Straw: Finding My Way, co-authored with John Strausbaugh, tells the life story of former outfielder Darryl Strawberry, who, after excellent years with the Mets in the 1980s—including a World Series championship in 1986—eventually had to confront many demons. Son of an abusive alcoholic father, Strawberry traversed some very dark personal roads—drugs (all kinds), sex, paternity suits, chaotic marriages, run-ins with police—then watched physical injury take a toll on his baseball career. He attempted comebacks, and even had success in the ’90s with the Yankees, but not before he was stricken with colon cancer, which he has battled courageously. This book functions rather as Strawberry’s attempt to make his peace with friends, relatives and God, while working his way to a cathartically gained perspective on both his failures and his commitment to a more responsible life.
Yogi Berra: Eternal Yankee is a biography of another kind: that of a beloved baseball legend who conducted himself in exemplary fashion both on and off the field. Born into a modest Italian-American immigrant home in St. Louis in 1925, Berra showed promise early on but World War II interrupted his minor-league career. Serving in the Navy—and seeing duty at the Normandy landings on D-Day—Berra eventually joined the New York Yankees in 1946 and began a spectacular Hall of Fame career as a catcher and outfielder. Journalist Allen Barra’s book is the first full-bodied accounting of Berra’s life, and, along the way, he essentially tells the story of the great Yankee teams of the 1950s and ’60s. He also covers Yogi’s managerial stints (which met with mixed results) and opines on his subject’s famous penchant for originating colorful aphorisms. Many archival photos cover every area of Yogi’s life.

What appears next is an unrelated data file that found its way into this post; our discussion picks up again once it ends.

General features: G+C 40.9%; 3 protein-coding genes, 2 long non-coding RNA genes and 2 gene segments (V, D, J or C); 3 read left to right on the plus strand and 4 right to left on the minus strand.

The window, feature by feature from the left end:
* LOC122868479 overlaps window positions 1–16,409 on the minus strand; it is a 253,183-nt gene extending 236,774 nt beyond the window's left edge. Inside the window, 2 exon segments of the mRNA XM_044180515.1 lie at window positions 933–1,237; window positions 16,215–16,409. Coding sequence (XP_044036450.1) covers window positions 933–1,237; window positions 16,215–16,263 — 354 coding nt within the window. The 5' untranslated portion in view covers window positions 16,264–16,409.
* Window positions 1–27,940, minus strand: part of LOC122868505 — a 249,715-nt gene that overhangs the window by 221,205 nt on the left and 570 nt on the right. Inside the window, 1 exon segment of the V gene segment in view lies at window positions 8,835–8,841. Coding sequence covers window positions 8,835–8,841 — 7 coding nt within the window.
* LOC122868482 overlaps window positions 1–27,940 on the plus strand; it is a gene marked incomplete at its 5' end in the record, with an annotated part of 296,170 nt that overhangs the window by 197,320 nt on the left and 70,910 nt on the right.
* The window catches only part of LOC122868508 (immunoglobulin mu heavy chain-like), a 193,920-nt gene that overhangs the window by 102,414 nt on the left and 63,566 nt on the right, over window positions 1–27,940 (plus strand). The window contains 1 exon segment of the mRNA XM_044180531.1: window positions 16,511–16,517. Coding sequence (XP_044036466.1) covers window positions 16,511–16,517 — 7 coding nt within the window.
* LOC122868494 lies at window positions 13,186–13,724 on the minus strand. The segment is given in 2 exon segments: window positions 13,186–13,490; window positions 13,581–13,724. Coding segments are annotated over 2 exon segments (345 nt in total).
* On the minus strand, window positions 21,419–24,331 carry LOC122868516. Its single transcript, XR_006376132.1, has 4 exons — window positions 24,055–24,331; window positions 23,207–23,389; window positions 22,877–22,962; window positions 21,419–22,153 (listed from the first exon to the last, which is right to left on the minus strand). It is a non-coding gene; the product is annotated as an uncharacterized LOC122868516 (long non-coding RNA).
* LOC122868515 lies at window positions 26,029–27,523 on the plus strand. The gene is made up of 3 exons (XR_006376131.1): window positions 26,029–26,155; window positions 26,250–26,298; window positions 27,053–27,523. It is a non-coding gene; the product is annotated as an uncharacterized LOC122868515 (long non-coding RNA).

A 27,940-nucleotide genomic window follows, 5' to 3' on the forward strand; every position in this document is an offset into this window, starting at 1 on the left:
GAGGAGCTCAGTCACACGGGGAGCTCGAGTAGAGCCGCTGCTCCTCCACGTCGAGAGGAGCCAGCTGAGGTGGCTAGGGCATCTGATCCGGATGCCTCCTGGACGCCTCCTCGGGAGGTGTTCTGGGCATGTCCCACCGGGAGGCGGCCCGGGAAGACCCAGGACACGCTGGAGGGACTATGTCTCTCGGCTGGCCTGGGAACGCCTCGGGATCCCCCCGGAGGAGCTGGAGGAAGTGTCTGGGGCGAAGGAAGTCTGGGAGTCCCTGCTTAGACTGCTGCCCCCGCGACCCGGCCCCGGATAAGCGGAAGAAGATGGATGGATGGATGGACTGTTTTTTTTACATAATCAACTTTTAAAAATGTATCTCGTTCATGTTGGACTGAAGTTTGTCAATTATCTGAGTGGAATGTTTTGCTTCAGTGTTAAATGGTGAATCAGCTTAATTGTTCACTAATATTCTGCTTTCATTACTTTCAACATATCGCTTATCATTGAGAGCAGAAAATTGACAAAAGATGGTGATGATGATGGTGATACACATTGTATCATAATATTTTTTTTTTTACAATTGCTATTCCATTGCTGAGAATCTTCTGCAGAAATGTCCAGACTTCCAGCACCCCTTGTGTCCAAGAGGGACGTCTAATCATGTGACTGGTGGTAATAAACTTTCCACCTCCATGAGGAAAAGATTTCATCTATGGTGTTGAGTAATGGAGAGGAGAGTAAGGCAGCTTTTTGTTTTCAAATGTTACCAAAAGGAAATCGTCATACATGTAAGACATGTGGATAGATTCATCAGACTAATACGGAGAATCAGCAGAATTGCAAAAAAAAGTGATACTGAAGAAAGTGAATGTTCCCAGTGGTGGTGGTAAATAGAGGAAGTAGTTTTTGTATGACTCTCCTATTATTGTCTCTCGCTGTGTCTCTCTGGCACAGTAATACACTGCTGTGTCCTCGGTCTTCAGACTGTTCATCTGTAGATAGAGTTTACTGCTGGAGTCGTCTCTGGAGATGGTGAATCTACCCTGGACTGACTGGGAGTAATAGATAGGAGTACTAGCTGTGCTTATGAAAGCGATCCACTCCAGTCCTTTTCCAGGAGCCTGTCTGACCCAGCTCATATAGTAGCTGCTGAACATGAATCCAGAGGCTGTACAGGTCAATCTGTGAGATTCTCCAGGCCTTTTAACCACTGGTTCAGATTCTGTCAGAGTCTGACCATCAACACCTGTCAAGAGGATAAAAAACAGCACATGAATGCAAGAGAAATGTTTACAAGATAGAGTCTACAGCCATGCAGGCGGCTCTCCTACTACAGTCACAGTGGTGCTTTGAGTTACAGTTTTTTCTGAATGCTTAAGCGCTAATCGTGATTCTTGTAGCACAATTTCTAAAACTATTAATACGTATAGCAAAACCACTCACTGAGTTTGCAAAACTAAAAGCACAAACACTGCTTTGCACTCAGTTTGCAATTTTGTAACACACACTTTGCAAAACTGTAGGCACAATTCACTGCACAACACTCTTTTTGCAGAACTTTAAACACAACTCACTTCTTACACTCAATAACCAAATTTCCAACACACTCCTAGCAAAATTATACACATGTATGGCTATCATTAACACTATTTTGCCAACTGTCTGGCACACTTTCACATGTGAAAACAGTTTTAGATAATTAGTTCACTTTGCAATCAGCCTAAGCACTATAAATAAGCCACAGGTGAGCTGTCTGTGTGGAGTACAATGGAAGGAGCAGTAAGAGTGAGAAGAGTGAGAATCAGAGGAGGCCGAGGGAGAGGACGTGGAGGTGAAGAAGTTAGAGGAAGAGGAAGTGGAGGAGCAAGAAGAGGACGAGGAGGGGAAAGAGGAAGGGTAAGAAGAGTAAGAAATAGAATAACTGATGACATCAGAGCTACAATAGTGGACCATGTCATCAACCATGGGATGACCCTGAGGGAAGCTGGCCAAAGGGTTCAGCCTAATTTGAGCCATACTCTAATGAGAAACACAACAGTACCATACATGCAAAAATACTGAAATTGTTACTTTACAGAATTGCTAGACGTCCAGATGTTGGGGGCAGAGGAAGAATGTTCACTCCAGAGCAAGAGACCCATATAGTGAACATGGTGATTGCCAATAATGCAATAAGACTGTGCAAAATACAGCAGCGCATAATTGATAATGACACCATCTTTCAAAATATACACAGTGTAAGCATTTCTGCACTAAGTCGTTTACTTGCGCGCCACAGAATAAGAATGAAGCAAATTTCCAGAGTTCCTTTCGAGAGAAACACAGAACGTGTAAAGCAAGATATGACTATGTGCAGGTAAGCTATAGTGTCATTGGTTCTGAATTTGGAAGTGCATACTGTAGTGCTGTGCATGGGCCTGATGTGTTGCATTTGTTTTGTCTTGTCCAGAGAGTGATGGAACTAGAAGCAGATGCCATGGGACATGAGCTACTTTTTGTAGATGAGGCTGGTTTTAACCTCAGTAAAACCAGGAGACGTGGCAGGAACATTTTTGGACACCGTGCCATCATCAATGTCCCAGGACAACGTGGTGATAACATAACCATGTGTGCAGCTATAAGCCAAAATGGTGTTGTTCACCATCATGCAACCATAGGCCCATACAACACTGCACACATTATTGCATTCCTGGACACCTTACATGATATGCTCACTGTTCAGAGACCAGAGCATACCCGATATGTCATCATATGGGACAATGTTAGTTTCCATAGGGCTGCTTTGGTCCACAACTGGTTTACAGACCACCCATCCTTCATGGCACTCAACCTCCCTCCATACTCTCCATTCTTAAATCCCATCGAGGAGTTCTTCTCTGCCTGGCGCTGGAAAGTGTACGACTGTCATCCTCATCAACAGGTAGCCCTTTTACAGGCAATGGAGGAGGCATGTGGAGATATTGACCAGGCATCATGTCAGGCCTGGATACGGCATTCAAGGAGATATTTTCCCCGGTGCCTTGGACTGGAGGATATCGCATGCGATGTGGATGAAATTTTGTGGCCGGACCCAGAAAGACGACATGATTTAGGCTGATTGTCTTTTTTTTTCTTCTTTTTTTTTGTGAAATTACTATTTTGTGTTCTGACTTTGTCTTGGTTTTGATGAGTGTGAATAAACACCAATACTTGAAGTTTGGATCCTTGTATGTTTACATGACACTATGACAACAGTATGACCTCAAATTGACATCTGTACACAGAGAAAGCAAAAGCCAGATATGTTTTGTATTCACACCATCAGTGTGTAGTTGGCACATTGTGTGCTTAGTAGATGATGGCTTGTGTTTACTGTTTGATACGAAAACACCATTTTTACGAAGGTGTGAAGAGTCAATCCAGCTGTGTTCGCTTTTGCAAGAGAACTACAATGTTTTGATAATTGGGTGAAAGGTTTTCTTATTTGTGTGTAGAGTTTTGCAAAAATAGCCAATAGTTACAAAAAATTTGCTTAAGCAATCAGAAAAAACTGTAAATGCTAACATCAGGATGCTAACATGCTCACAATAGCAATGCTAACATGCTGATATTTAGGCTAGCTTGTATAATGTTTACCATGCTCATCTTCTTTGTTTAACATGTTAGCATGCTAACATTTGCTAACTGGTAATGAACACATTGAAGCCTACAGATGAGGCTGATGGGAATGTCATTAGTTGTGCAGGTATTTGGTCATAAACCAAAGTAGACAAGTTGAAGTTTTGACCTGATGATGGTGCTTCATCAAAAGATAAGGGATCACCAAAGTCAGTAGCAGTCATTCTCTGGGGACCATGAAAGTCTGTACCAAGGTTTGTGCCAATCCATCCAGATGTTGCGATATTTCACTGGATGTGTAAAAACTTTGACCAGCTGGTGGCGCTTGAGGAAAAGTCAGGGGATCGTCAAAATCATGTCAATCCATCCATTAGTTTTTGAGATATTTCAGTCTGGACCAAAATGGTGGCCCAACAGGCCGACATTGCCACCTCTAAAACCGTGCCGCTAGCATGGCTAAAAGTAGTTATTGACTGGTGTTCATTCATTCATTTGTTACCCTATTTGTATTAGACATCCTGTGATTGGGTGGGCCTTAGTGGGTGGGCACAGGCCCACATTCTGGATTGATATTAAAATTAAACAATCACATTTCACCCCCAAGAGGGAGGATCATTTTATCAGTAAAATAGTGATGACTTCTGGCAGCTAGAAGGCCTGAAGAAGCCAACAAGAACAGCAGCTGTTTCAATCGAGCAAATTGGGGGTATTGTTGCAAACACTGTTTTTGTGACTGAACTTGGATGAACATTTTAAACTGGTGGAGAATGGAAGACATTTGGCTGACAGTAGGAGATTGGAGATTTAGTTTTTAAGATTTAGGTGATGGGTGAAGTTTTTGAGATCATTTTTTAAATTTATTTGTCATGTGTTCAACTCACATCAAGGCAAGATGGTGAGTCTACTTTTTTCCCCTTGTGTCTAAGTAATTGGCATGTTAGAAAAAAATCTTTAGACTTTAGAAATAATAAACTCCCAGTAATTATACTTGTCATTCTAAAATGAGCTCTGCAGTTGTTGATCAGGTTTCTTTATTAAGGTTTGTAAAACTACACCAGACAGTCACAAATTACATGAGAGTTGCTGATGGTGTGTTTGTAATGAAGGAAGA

An overlooked legend
Michael D’Antonio’s Forever Blue: The True Story of Walter O’Malley, Baseball’s Most Controversial Owner, and the Dodgers of Brooklyn and Los Angeles is a well-researched book that covers the life of the late owner of the Los Angeles Dodgers and also recalls the pivotal events that led to his moving the team from Brooklyn to the West Coast in 1957. O’Malley is a key historical baseball figure, but heretofore not much has been known about him by the general reading public. A lawyer involved originally in the Dodgers’ finances, he took controlling ownership of the franchise in 1950, fielding some great teams, including the 1955 squad that defeated the Yankees in the World Series. O’Malley was vilified by Brooklynites with the move to Los Angeles, but D’Antonio’s account implies that O’Malley’s apparently sincere attempts to keep the team in Flatbush were thwarted by competing commercial interests and stodgy city officials, which eventually forced him to seek greener pastures for “Dem Bums.” D’Antonio writes consistently well, and his book fills an important gap in baseball history.
Martin Brady blogs about sports at Sports Media America.